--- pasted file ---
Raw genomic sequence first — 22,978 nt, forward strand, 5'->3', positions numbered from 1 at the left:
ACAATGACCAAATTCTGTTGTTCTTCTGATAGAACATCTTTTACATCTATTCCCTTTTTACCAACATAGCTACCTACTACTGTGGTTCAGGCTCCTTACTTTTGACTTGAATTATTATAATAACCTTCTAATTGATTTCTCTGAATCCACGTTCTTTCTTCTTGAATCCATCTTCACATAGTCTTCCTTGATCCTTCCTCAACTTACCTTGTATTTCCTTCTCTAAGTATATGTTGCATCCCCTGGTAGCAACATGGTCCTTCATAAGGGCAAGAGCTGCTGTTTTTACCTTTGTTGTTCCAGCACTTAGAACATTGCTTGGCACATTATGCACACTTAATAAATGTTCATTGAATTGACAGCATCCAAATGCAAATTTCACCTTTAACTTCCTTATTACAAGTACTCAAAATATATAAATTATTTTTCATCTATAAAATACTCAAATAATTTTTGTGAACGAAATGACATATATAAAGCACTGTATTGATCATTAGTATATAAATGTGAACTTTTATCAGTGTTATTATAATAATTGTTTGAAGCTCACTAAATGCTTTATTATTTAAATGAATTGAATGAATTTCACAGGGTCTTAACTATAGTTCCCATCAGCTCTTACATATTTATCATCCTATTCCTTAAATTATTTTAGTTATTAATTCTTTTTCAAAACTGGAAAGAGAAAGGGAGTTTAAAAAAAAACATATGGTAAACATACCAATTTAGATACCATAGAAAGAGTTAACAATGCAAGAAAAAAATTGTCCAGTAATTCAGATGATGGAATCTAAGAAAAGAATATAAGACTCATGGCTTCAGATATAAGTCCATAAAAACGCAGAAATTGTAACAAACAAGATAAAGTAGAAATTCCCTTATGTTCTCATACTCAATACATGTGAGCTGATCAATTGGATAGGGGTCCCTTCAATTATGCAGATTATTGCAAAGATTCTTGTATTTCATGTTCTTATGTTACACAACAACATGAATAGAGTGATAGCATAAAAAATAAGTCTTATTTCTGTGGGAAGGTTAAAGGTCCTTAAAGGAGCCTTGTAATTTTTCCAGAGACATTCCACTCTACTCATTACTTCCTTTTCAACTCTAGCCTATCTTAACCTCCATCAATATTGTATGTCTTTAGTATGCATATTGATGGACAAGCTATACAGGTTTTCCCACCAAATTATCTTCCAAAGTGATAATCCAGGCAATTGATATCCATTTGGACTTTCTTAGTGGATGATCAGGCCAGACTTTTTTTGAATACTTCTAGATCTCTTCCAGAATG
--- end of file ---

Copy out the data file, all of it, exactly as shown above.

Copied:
Raw genomic sequence first — 22,978 nt, forward strand, 5'->3', positions numbered from 1 at the left:
ACAATGACCAAATTCTGTTGTTCTTCTGATAGAACATCTTTTACATCTATTCCCTTTTTACCAACATAGCTACCTACTACTGTGGTTCAGGCTCCTTACTTTTGACTTGAATTATTATAATAACCTTCTAATTGATTTCTCTGAATCCACGTTCTTTCTTCTTGAATCCATCTTCACATAGTCTTCCTTGATCCTTCCTCAACTTACCTTGTATTTCCTTCTCTAAGTATATGTTGCATCCCCTGGTAGCAACATGGTCCTTCATAAGGGCAAGAGCTGCTGTTTTTACCTTTGTTGTTCCAGCACTTAGAACATTGCTTGGCACATTATGCACACTTAATAAATGTTCATTGAATTGACAGCATCCAAATGCAAATTTCACCTTTAACTTCCTTATTACAAGTACTCAAAATATATAAATTATTTTTCATCTATAAAATACTCAAATAATTTTTGTGAACGAAATGACATATATAAAGCACTGTATTGATCATTAGTATATAAATGTGAACTTTTATCAGTGTTATTATAATAATTGTTTGAAGCTCACTAAATGCTTTATTATTTAAATGAATTGAATGAATTTCACAGGGTCTTAACTATAGTTCCCATCAGCTCTTACATATTTATCATCCTATTCCTTAAATTATTTTAGTTATTAATTCTTTTTCAAAACTGGAAAGAGAAAGGGAGTTTAAAAAAAAACATATGGTAAACATACCAATTTAGATACCATAGAAAGAGTTAACAATGCAAGAAAAAAATTGTCCAGTAATTCAGATGATGGAATCTAAGAAAAGAATATAAGACTCATGGCTTCAGATATAAGTCCATAAAAACGCAGAAATTGTAACAAACAAGATAAAGTAGAAATTCCCTTATGTTCTCATACTCAATACATGTGAGCTGATCAATTGGATAGGGGTCCCTTCAATTATGCAGATTATTGCAAAGATTCTTGTATTTCATGTTCTTATGTTACACAACAACATGAATAGAGTGATAGCATAAAAAATAAGTCTTATTTCTGTGGGAAGGTTAAAGGTCCTTAAAGGAGCCTTGTAATTTTTCCAGAGACATTCCACTCTACTCATTACTTCCTTTTCAACTCTAGCCTATCTTAACCTCCATCAATATTGTATGTCTTTAGTATGCATATTGATGGACAAGCTATACAGGTTTTCCCACCAAATTATCTTCCAAAGTGATAATCCAGGCAATTGATATCCATTTGGACTTTCTTAGTGGATGATCAGGCCAGACTTTTTTTGAATACTTCTAGATCTCTTCCAGAATG